Express, Ltd. v. Pfankuch Maschinen, 972 F.2d 753, 757 (7th Cir.
1992); see also Frietsch v. Refco, Inc., 56 F.3d 825, 829-30
(7th Cir. 1995) (applying the mandatory versus permissive forum
selection clause distinction and relying, in part, on additional
language to find the contractual provision mandatory). Here, the
contract specifies jurisdiction only, and there is no other
language indicating the parties' intent to make venue exclusive.
Under Seventh Circuit precedent, § 22.10 is a permissive forum
selection clause that allows, but does not require, the parties
to litigate in Dresden.
Elbe and Sogerma argue vociferously and cogently against this
result. But before turning to their contentions, we address an
issue that they could have, but did not, raise: namely, that §
22.10 divests this Court of personal jurisdiction over the
parties by mandating jurisdiction in Dresden. See Andrews, 771
F.2d at 188 ("Personal jurisdiction, unlike subject matter
jurisdiction, may be waived by the parties."). A court lacking
personal jurisdiction is an improper venue to litigate. Id.
("[T]he lack of personal jurisdiction also nullifies . . .
venue."). But Federal Rule of Civil Procedure 12(h)(1) dictates
that a challenge to a court's personal jurisdiction must be
raised at the earliest possible opportunity, either by motion or
in a responsive pleading; if it is not, the issue is waived.
Because Elbe and Sogerma have not pressed this interpretation of
§ 22.10, any challenge to this Court's personal jurisdiction over
the parties is waived. We turn now to the defendants'
First, relying on basic principles of contract interpretation,
Elbe and Sogerma reason that use of the phrase "shall be" in §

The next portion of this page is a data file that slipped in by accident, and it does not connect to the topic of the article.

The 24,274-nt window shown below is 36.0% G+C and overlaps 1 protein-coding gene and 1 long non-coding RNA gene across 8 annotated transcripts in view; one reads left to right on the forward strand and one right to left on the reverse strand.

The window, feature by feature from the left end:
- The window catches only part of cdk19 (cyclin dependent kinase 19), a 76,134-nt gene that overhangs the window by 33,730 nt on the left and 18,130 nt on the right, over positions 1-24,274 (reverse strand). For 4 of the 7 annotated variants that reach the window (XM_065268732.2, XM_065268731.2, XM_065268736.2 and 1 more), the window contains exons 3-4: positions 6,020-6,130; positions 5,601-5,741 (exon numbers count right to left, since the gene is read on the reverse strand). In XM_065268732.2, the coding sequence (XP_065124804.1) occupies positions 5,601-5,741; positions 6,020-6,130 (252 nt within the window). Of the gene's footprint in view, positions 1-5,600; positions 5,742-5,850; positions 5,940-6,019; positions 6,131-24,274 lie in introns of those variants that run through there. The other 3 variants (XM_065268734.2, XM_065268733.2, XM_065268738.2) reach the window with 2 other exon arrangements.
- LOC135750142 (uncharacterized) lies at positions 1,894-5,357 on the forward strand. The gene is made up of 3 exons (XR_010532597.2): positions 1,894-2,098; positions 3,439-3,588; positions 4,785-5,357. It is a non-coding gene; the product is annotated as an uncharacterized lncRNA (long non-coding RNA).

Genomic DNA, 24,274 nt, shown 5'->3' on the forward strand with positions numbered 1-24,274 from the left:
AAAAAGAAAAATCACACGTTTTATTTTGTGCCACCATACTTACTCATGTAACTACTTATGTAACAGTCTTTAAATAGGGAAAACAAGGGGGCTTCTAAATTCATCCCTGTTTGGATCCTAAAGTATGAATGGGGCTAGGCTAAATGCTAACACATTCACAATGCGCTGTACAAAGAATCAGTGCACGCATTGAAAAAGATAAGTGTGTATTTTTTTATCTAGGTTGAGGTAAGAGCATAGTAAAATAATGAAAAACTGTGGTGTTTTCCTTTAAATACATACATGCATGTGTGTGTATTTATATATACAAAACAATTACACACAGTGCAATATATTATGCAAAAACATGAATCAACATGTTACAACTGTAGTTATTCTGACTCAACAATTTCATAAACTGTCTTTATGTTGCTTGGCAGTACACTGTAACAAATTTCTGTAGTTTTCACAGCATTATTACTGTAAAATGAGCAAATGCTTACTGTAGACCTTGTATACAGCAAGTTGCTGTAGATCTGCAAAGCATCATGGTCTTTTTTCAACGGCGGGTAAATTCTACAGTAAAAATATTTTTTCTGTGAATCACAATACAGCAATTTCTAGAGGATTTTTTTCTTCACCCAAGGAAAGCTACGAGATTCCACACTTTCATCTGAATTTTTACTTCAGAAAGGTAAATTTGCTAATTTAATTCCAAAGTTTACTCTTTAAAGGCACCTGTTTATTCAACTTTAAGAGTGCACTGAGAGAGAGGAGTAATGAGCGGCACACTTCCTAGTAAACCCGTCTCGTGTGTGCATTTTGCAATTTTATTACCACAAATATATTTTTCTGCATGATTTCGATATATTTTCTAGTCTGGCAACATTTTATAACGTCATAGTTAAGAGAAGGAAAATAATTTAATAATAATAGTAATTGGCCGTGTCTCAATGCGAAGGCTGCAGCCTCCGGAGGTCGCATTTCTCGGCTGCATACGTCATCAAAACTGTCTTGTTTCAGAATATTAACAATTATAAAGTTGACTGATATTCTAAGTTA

22.10 evinces the mandatory nature of the clause. In support of
this assertion, they analogize "[j]urisdiction shall be in
Dresden" to "place of jurisdiction . . . is the registered office
of the trustee, to the extent permissible under the law," which
the Frietsch Court determined was a mandatory forum selection
clause. 56 F.3d at 827 (omission in Frietsch).
Although we agree that, as an intuitive matter, the phrase at
issue here appears even stronger than that in Frietsch, we feel
constrained by Paper Express's very clear statement
distinguishing jurisdiction and venue, as well as the obvious
distinctions between this case and Frietsch. Most importantly,
the contract at issue in Frietsch contained language in
addition to the statement of jurisdiction that, as required under
Paper Express, demonstrated the parties' intent to litigate
only in the place of jurisdiction. Id. at 829 ("The phrase `to
the extent permissible' would have no function if the clause were
not mandatory."). Here, on the other hand, the contract does not
have additional language evincing such intent.
Moreover, not only was the Frietsch contract governed by
German law, but all of the parties were German, the contract was
formed in Germany, and it was written in German. The Seventh
Circuit relied on these facts to conclude that the "the natural
forum" would be Germany, and that the plaintiffs could not
reasonably have expected to litigate issues arising from the
wholly German contract in Illinois. Id. at 929-30. Here, the
contract was written in English, it was formed in Illinois, and
the parties are from three different countries. In contrast to
those in Frietsch, the facts of this case do not ...